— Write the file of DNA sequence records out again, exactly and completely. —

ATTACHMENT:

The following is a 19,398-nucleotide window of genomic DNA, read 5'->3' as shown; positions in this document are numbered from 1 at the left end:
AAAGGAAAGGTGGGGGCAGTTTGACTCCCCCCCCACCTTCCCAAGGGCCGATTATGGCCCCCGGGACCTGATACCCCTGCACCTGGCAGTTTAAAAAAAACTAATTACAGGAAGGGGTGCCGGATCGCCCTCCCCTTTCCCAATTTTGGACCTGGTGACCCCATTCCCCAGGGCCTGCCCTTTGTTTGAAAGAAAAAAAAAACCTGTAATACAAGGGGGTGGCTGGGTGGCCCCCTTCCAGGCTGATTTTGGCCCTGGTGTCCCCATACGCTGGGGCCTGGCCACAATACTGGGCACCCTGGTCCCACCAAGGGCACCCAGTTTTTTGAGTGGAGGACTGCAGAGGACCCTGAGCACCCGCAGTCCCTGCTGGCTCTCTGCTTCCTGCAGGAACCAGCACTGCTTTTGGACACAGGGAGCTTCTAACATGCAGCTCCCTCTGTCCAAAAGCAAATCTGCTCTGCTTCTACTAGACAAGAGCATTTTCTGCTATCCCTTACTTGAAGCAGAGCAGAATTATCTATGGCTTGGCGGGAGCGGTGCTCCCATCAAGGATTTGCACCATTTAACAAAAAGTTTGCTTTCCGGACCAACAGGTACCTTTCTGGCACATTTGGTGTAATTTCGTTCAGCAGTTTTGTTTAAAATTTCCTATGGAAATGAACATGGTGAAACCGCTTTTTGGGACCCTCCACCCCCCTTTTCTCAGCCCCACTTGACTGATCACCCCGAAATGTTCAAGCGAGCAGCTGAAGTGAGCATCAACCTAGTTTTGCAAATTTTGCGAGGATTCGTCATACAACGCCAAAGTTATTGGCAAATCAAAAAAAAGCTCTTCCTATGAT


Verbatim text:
The following is a 19,398-nucleotide window of genomic DNA, read 5'->3' as shown; positions in this document are numbered from 1 at the left end:
AAAGGAAAGGTGGGGGCAGTTTGACTCCCCCCCCACCTTCCCAAGGGCCGATTATGGCCCCCGGGACCTGATACCCCTGCACCTGGCAGTTTAAAAAAAACTAATTACAGGAAGGGGTGCCGGATCGCCCTCCCCTTTCCCAATTTTGGACCTGGTGACCCCATTCCCCAGGGCCTGCCCTTTGTTTGAAAGAAAAAAAAAACCTGTAATACAAGGGGGTGGCTGGGTGGCCCCCTTCCAGGCTGATTTTGGCCCTGGTGTCCCCATACGCTGGGGCCTGGCCACAATACTGGGCACCCTGGTCCCACCAAGGGCACCCAGTTTTTTGAGTGGAGGACTGCAGAGGACCCTGAGCACCCGCAGTCCCTGCTGGCTCTCTGCTTCCTGCAGGAACCAGCACTGCTTTTGGACACAGGGAGCTTCTAACATGCAGCTCCCTCTGTCCAAAAGCAAATCTGCTCTGCTTCTACTAGACAAGAGCATTTTCTGCTATCCCTTACTTGAAGCAGAGCAGAATTATCTATGGCTTGGCGGGAGCGGTGCTCCCATCAAGGATTTGCACCATTTAACAAAAAGTTTGCTTTCCGGACCAACAGGTACCTTTCTGGCACATTTGGTGTAATTTCGTTCAGCAGTTTTGTTTAAAATTTCCTATGGAAATGAACATGGTGAAACCGCTTTTTGGGACCCTCCACCCCCCTTTTCTCAGCCCCACTTGACTGATCACCCCGAAATGTTCAAGCGAGCAGCTGAAGTGAGCATCAACCTAGTTTTGCAAATTTTGCGAGGATTCGTCATACAACGCCAAAGTTATTGGCAAATCAAAAAAAAGCTCTTCCTATGAT